Our canoe is a 16.5 foot Odyssée made by Quessy in Shawinigan, Quebec. It is perhaps  better known as the rebranded Langford Nahanni. It weighs about 55 pounds with a standard wooden yoke. Seen here at Campsite 12 on Saint Regis Pond.

Took our time tracking back up wind along Little Clear, arriving in the dark under a half moon at 18:00 courtesy of our trusty Garmin eTrex Legend C. It was unseasonably warm, and: Don’t try this with your iPhones, kids!

We were mostly too busy to get out the camera but the next morning I was photographed erratically at the lower end of Upper Saranac.

John’s erratic behaviour

The entire 20-kilometre round trip took six hours (time moving, according to Garmin), during which we did not see or hear a single biped.



Arch Linux install & config how to


plug in the USB
tail dmesg to get the device name at /dev/sd[n]
dd if=input.iso of=/dev/sd[n] bs=1MB

Check internet connection

dhcpcd to start connection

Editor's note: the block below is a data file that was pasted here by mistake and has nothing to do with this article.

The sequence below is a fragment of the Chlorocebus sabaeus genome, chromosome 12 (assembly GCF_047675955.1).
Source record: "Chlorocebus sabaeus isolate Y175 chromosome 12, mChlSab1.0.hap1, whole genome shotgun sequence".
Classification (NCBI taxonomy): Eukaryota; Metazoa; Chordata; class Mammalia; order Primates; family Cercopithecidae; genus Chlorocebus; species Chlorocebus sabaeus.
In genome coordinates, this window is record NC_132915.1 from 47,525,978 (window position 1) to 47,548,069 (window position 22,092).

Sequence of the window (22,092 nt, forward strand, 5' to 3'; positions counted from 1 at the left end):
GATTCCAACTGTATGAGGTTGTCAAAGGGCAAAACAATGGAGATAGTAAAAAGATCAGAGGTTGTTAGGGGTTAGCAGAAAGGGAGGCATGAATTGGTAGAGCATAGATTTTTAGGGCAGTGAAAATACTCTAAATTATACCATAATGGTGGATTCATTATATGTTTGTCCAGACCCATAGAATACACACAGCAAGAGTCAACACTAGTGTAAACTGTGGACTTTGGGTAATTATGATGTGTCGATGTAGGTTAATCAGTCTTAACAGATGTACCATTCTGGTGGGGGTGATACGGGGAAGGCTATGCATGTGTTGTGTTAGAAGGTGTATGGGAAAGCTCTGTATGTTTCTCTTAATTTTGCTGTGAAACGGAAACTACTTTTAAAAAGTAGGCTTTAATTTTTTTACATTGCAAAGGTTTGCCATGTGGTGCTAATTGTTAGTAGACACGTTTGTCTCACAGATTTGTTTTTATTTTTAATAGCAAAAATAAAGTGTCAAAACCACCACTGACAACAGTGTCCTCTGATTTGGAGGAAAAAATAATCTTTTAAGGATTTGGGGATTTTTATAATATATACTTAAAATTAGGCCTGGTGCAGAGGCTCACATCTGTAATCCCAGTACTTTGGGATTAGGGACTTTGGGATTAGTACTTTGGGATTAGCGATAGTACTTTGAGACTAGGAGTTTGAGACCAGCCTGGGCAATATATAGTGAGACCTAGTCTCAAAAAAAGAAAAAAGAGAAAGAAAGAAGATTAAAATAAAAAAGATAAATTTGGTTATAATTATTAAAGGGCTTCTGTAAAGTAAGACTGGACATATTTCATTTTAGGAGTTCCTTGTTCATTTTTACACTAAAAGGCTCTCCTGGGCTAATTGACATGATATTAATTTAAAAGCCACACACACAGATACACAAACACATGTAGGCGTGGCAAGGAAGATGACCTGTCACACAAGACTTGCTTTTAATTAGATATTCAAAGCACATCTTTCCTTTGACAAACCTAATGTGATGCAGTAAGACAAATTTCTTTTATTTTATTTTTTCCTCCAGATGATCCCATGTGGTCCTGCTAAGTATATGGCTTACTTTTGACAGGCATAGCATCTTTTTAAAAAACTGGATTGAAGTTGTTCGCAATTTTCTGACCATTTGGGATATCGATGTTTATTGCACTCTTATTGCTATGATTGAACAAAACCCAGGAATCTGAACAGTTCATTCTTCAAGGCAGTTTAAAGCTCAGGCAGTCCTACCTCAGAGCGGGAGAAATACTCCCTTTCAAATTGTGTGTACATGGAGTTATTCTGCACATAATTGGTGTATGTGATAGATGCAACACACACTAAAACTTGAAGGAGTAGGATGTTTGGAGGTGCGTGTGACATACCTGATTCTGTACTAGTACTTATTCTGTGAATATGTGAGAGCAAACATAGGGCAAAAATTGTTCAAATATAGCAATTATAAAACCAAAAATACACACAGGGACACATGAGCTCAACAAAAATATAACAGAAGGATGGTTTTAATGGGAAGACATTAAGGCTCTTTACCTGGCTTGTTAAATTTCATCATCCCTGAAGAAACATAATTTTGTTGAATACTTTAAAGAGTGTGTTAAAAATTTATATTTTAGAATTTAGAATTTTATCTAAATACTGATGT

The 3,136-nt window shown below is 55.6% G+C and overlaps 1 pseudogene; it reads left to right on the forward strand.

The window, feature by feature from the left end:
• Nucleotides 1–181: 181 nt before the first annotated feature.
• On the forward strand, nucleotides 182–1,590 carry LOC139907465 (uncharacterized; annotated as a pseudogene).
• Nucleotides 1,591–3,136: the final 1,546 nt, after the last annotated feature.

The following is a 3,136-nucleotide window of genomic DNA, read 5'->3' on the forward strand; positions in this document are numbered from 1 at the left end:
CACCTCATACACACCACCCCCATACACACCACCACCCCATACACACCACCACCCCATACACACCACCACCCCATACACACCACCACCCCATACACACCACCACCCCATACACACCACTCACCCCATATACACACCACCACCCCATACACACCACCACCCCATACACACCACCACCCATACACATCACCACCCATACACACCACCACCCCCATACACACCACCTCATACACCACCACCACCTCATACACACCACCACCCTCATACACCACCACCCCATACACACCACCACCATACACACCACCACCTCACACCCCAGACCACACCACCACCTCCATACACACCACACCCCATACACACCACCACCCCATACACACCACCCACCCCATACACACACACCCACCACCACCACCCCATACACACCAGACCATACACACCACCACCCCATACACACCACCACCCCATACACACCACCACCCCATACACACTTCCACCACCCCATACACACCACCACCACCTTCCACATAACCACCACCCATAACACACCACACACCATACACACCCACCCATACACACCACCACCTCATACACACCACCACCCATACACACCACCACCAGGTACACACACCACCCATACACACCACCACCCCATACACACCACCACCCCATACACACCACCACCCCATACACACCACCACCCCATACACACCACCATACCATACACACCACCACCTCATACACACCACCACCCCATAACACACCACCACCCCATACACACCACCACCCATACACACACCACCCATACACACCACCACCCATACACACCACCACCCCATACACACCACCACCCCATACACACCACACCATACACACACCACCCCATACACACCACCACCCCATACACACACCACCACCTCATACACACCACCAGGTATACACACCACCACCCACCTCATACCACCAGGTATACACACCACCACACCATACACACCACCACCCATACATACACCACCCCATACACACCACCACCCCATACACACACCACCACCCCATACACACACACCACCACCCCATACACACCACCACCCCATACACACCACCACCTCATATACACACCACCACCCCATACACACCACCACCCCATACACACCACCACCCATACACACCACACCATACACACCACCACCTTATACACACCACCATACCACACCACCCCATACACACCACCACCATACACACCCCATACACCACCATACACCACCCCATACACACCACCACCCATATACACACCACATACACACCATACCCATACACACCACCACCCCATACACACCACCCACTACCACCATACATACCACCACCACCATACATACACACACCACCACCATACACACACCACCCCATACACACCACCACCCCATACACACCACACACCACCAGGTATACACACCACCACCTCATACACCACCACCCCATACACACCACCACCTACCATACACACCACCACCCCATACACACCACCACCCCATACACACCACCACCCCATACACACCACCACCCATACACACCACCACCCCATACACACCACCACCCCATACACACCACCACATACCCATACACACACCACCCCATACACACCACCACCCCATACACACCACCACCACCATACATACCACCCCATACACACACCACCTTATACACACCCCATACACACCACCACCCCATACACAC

ip a
ping -c 5 (Google’s DNS server)

Networking workaround

dhcpcd was timing out. Checked the router. It had assigned:
archiso    LAN    78:AC:C0:AD:48:CD
In arch did the commands:
ip link set enp0s25 up
ip addr add broadcast dev enp0s25
ip route add default via dev enp0s25
Then I added a line referencing a DNS server to /etc/resolv.conf

Partition the hard drive

boot into live media. see root@archiso ~ #
fdisk -l
fdisk /dev/sda
o # create a new empty DOS partition table, creates an MBR (master boot record) style blank partition layout.
n # add a new partition
accept default primary and accept default first sector
for last sector, enter +30G
a # (toggle bootable flag on)
n + enter + enter # create another section
Last sector +
command t (type), then 2 for partition 2
type 82
create another partion: n, take defaults to take rest of drive
w to write changes to disk

Create file system and mount

fdisk -l to see disk
create a file system on two of the partitions: mkfs.ext4 /dev/sda1
mkfs.ext4 /dev/sda3
Mount partitions with mount /dev/sda1 /mnt
mkdir /mnt/home
mount /dev/sda3 /mnt/home
mount command to see results
pacstrap -i /mnt base, take defaults
genfstab -U -p /mnt >> /mnt/etc/fstab

chroot into new system and add packages

arch-chroot /mnt
pacman -S openssh grub-bios linux-headers linux-lts linux-lts-headers wpa_suplication wireless_tools
Setup locale: nano /etc/locale.gen, uncomment locale, write and exit
ln -s /usr/share/zoneinfo/Canada/Eastern /etc/localtime
hwclock –systohc –utc
start ssh: systemctl enable sshd.service

Install grub and reboot

grub-install –target=i386-pc –recheck /dev/sda
cp /usr/share/locale/en\@quot/LC_MESSAGES/ /boot/grub/locale/